Soon after, I followed the path that many people in my generation did and moved onto the anti-Vietnam War movement, to the student movement, to the feminist movement, etc. My whole young adult and adult life has been a passage through this extraordinary widening of understanding of what counts as an injustice, what counts as domination, and therefore what needs to be changed. And for me the idea of a dangerous woman would be the woman, and not just an individual woman, but a social movement of women, and men for that matter, who insist that their fellow citizens face the fact of injustice, not turn away from it. Look it in the eye and do something about it.


So that slides, I think, into your philosophical work—how you’ve worked with the concept of justice. What is particular about your definition of justice?

First of all, I wouldn’t start with the idea of justice, I would start with injustice. I don’t think we know what justice is in the abstract. I think we only learn—over time and through the process of struggle and critical thinking—that conditions we live with are unjust. The sense of injustice comes first, we react and say “that’s not fair” and then we are forced to say “what would it mean to overcome that?” The overcoming is a step towards justice, even if we don’t know fully what justice is. We know what progress towards it is, and that it works by overcoming injustice.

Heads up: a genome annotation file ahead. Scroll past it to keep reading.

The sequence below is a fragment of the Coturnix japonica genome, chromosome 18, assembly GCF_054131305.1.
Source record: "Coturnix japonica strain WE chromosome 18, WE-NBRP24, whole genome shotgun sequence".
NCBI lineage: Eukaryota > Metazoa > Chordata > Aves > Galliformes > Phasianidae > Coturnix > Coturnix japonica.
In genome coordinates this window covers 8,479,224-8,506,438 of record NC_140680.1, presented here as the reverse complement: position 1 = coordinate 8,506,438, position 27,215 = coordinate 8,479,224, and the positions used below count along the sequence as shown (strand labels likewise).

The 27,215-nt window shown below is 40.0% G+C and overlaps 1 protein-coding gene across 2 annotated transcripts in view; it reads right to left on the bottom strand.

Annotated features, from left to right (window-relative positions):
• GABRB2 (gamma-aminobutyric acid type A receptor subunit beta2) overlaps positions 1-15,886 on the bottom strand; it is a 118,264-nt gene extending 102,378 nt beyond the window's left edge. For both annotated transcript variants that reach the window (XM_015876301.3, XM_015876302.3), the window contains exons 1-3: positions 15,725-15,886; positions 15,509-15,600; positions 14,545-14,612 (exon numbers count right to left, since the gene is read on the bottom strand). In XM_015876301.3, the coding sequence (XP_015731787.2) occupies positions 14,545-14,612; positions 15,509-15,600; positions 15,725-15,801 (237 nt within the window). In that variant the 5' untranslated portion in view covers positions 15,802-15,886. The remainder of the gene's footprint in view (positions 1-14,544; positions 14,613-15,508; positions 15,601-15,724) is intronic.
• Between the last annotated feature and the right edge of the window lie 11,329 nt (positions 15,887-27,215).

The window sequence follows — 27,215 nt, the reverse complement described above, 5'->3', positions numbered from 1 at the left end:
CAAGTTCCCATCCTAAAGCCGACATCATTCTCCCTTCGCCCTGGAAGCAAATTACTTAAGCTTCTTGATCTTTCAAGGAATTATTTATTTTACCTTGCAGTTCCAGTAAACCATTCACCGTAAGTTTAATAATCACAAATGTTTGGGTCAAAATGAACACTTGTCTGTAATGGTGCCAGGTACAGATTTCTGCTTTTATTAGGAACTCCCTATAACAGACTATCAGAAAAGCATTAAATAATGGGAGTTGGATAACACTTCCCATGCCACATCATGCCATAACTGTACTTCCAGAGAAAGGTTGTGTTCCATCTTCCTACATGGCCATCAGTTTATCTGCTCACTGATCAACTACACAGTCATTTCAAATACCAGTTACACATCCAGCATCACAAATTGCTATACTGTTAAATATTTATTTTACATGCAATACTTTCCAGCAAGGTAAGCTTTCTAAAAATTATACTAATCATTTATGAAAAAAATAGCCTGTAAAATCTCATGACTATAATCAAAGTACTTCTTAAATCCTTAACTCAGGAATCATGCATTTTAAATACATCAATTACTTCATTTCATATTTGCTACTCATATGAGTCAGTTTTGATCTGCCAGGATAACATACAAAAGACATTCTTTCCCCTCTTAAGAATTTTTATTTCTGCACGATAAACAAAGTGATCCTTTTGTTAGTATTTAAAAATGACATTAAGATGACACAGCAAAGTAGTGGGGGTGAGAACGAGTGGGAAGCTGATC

We can look historically at the process by which people have discovered that situations they have lived with, and taken as natural and normal and perhaps unchangeable, in fact are injustices. People then start to fight against those injustices. In that case, I think we’ve really enriched our idea of what equality is and what a human being is, and what justice is.

Here are just a few of the aspects of it:

One axis of injustice would be the economic axis. We discover that, let’s say, we are pouring blood, sweat, and tears into our work, and getting very little in return while the fruits of our labour are being appropriated by others. We discover that there is economic injustice, or as the philosophers would call it, maldistribution. And this gives us the idea of distributive justice, or redistributive justice.

At the same time, we develop the idea that some of us don’t have a voice or a say in the decision making that sets the basic terms.


We’ve tried to make a contribution on this topic in the Dangerous Women Project, such as a post on autism and voice, in which a mother and an autistic daughter collaborate on a meditation on the daughter’s voice through words and pictures.

Very good.